Wednesday, December 22, 2010

How America won public support for its imperial adventure in the Philippines

Coffins of U.S. Soldiers Killed in Philippine-American War, c.1906. Stacks of coffins are not exactly an ideal propaganda tool, but... supporters of America's battle to subdue revolutionaries in the Philippines used this early 20th-century photograph as they faced criticism over alleged atrocities by American troops. Spain ceded its Philippine colony to the U.S. after the Spanish-American War, and troops were in the country for more than a decade trying to defeat guerrilla fighters and entrench America as a colonial power. More than 4,200 U.S. soldiers died between 1898 and 1902, the official duration of the war, and casualties among Philippine fighters and civilians numbered in the hundreds of thousands.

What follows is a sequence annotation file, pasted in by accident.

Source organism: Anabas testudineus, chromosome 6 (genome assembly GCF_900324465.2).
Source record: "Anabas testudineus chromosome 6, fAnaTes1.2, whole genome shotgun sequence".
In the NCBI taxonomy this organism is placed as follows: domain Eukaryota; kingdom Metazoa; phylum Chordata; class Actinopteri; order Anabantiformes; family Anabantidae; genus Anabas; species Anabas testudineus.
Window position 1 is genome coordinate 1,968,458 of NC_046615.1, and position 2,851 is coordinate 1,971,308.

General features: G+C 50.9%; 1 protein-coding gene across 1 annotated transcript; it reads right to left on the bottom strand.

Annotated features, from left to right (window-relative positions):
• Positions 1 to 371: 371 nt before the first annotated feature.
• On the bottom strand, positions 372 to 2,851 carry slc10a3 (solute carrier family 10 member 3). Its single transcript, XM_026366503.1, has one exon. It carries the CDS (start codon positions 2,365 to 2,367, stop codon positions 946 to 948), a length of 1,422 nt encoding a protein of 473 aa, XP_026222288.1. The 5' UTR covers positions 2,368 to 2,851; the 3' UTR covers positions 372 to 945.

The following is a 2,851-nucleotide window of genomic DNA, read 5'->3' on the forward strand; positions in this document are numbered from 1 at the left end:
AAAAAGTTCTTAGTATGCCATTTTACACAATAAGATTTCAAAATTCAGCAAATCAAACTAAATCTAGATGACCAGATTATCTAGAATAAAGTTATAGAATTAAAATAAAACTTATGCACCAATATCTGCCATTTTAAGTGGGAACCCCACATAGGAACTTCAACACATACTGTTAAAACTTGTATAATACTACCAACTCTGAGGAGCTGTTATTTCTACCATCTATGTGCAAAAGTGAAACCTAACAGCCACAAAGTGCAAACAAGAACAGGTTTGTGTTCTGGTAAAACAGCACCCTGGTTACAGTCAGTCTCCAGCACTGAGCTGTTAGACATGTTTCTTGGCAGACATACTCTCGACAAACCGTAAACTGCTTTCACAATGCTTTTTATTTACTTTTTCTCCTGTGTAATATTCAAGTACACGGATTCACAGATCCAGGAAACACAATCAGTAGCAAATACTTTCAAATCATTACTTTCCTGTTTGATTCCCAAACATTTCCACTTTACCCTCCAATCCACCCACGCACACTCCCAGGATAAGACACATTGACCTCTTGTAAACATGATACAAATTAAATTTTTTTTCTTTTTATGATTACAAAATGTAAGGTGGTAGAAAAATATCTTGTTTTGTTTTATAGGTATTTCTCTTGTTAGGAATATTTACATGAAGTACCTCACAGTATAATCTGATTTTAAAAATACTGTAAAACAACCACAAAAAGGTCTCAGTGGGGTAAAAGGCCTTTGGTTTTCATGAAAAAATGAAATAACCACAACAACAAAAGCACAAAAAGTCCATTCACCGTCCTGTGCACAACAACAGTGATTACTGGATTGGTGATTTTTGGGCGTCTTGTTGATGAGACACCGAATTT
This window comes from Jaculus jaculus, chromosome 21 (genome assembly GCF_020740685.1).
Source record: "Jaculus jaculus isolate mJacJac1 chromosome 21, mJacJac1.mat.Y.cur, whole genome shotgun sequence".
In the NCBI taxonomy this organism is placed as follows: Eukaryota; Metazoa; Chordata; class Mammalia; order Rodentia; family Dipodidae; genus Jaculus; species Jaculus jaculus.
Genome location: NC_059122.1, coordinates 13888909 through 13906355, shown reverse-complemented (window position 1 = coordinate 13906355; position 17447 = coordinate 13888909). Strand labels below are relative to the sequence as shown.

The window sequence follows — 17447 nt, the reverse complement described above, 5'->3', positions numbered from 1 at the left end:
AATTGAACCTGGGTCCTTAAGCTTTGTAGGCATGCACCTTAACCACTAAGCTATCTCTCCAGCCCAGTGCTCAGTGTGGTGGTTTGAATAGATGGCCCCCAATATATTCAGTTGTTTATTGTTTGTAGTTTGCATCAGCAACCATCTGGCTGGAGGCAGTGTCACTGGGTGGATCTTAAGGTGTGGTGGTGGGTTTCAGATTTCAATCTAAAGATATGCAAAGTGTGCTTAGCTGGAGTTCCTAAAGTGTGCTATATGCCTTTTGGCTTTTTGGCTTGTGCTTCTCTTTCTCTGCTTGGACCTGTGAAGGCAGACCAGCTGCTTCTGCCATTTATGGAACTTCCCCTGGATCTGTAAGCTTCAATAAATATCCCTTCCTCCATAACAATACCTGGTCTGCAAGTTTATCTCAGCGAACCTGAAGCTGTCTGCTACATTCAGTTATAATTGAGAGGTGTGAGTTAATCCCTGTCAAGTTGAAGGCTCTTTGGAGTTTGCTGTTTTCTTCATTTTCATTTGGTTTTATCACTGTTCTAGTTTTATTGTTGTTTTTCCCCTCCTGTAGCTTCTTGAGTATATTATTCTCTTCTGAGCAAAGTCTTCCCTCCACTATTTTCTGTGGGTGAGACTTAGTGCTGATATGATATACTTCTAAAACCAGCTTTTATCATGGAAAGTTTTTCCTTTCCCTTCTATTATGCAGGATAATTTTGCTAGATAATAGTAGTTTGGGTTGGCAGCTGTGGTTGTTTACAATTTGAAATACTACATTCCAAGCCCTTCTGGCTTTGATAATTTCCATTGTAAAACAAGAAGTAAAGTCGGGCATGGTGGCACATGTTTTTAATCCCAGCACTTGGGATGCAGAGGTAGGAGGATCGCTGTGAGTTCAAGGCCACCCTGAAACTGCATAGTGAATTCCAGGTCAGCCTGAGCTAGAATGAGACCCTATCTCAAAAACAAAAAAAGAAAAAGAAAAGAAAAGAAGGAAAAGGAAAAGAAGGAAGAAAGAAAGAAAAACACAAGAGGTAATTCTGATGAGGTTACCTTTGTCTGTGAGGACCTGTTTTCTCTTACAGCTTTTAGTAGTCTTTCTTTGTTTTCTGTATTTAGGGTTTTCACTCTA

Photo from the Burns Archive, “a collection of historic images that uncover our astonishing past.” Caption from the Newsweek slideshow excerpting rare and unusual images from the collection, including “pictures of slaves freed and a black man lynched, of policemen posing beside the Ku Klux Klan, of a Nazi fighter pilot, an Italian assassin, Japanese geishas, medical oddities, a man tarred and feathered, the victims of the infamous Tuskegee experiment... and photographs of dead people lovingly arranged by loved ones for a departing portrait.”

1 comment:

Anonymous said...

Lahing Mandirigma na WALA man lang ni isang MALAKI o makabuluhang DIGMAAN na na ipanalo, Ni ISA. Bagkus, nasakop nang paulit ulit.

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